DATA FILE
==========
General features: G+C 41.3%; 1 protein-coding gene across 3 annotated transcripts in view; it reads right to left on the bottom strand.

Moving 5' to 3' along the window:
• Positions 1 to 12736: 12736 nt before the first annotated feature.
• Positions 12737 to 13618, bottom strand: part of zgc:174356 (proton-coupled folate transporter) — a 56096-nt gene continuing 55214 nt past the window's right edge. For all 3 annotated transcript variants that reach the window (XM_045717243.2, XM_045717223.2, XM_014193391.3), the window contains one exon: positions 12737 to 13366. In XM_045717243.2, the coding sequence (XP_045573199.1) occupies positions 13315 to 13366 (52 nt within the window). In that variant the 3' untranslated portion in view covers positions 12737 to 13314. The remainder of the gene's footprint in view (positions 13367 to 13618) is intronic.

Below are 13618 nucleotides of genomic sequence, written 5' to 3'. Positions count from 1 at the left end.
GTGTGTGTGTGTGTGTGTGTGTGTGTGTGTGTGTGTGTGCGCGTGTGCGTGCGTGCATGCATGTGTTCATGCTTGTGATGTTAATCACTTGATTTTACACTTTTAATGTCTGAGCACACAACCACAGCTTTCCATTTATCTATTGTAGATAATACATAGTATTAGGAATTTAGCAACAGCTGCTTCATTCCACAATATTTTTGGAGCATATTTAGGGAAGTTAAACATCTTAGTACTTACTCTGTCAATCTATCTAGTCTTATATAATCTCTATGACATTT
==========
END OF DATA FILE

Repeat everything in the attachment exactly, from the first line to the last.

General features: G+C 41.3%; 1 protein-coding gene across 3 annotated transcripts in view; it reads right to left on the bottom strand.

Moving 5' to 3' along the window:
• Positions 1 to 12736: 12736 nt before the first annotated feature.
• Positions 12737 to 13618, bottom strand: part of zgc:174356 (proton-coupled folate transporter) — a 56096-nt gene continuing 55214 nt past the window's right edge. For all 3 annotated transcript variants that reach the window (XM_045717243.2, XM_045717223.2, XM_014193391.3), the window contains one exon: positions 12737 to 13366. In XM_045717243.2, the coding sequence (XP_045573199.1) occupies positions 13315 to 13366 (52 nt within the window). In that variant the 3' untranslated portion in view covers positions 12737 to 13314. The remainder of the gene's footprint in view (positions 13367 to 13618) is intronic.

Below are 13618 nucleotides of genomic sequence, written 5' to 3'. Positions count from 1 at the left end.
GTGTGTGTGTGTGTGTGTGTGTGTGTGTGTGTGTGTGTGCGCGTGTGCGTGCGTGCATGCATGTGTTCATGCTTGTGATGTTAATCACTTGATTTTACACTTTTAATGTCTGAGCACACAACCACAGCTTTCCATTTATCTATTGTAGATAATACATAGTATTAGGAATTTAGCAACAGCTGCTTCATTCCACAATATTTTTGGAGCATATTTAGGGAAGTTAAACATCTTAGTACTTACTCTGTCAATCTATCTAGTCTTATATAATCTCTATGACATTT